SAN FRANCISCO, Sept. 25, 2011 /PRNewswire-USNewswire/ -- Vincent Everett, CEO of Works of Life, a non-profit charitable organization in operation for over a decade, is announcing the start of a reinvigorated donation program as President Obama's recent deficit reduction plan bodes a bleak picture for the philanthropic community.
A few months ago President Obama laid out a "grand bargain" that pushed for Democrats and Republicans to compromise on a deal to end the debt ceiling debate: both sides would have to make sacrifices to reduce the nation's deficit and ensure the viability of the social safety net. But House Speaker John Boehner adamantly rejected the President's offer to slash government spending and reduce the deficit saying that concessions to the Republican party, such as cuts to Medicare and Social Security, weren't an incentive for Congress to pass any sort of tax increase. Democrats were frustrated at Obama's compromise deal, which many viewed more as a handover to the GOP even before the bill was rejected the first time around. Obama's prospects for re-election dimmed.
The compromise narrative changed dramatically at the Rose Garden on Monday, where Obama outlined a new deficit reduction plan calling for higher taxes on the rich. His conciliatory language about compromise annulled, the President ignited an unyielding rhetoric in support of tax hikes for the rich, beneficiary protections for Medicare recipients, and safeguards to Social Security. Obama went as far as to coin the phrase "Buffet Rule" to signal his belief that people earning more than $1 million per year should not pay a lower tax rate than the middle class.
"This sudden switch is symptomatic of the negative feedback Obama has been receiving from the general public, reflected by his achingly low approval ratings so close to election season," says Everett, who has long been a proponent of increasing the number of non-profit organizations that operate independent from the federal government. He adds, "Listen, no one is really taking this proposal at face value. Unsurprisingly, Republicans rejected the plan almost as fast as it was described. It's more of a political move to show voters that Obama is not going to compromise on the backs of working class people. If the President stands a chance of getting reelected, he needs to show firmly where he stands; He needs to say that it's unfair for the middle class to pay lower taxes than the rich, that the painful effects of massive spending cuts can be balanced by higher taxes."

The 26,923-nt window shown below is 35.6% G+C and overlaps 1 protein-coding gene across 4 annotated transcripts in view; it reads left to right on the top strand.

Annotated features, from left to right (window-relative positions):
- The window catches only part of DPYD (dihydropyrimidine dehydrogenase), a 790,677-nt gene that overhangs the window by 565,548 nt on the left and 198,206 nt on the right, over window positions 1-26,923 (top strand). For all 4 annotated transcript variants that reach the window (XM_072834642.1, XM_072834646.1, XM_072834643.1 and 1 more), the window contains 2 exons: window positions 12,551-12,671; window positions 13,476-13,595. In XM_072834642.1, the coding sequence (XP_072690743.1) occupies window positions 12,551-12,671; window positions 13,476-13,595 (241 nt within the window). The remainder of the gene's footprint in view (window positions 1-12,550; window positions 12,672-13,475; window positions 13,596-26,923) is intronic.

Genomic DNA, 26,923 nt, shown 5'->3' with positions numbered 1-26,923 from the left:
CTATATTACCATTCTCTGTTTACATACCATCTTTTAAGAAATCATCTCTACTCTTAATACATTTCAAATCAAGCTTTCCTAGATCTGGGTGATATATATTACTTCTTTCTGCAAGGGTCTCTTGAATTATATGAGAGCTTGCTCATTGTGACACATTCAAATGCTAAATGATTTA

But for the Works of Life CEO, it's too little too late. "The non-profit sector is going to have to shoulder the responsibility of maintaining the social safety net. The climate in Washington has been markedly dominated by Republican sentiment, what Obama calls compromise," says Everett.
Traditionally the social safety net has been entrusted to the federal government and the non-profit sector, along with various charitable organizations. Everett explains that now is the time for non-profits and charities to step up and take on a greater level of responsibility as the federal government faces the possibility of massive downsize. "In today's economy it's all about how you can help people," says Everett, "which is why we don't expect the middle class to have to choose between donating to charity or having enough money for gas."
Works of Life, together with its charitable affiliate the With Causes Charitable Network, receives thousands of property and asset donations each year that generate charitable income for a wide range of causes, which in turn benefits the donor through tax deductions. "When you donate car, donate boat, donate real estate, or even donate aircraft to charity, you give back to the community without cutting into your spending power. This is the key to keeping philanthropy alive in a recession. We [the non-profit sector] have to continue to think of ways of becoming less dependent on the federal government, to ensure the social safety nets stays afloat."
SOURCE Works of Life International Ministries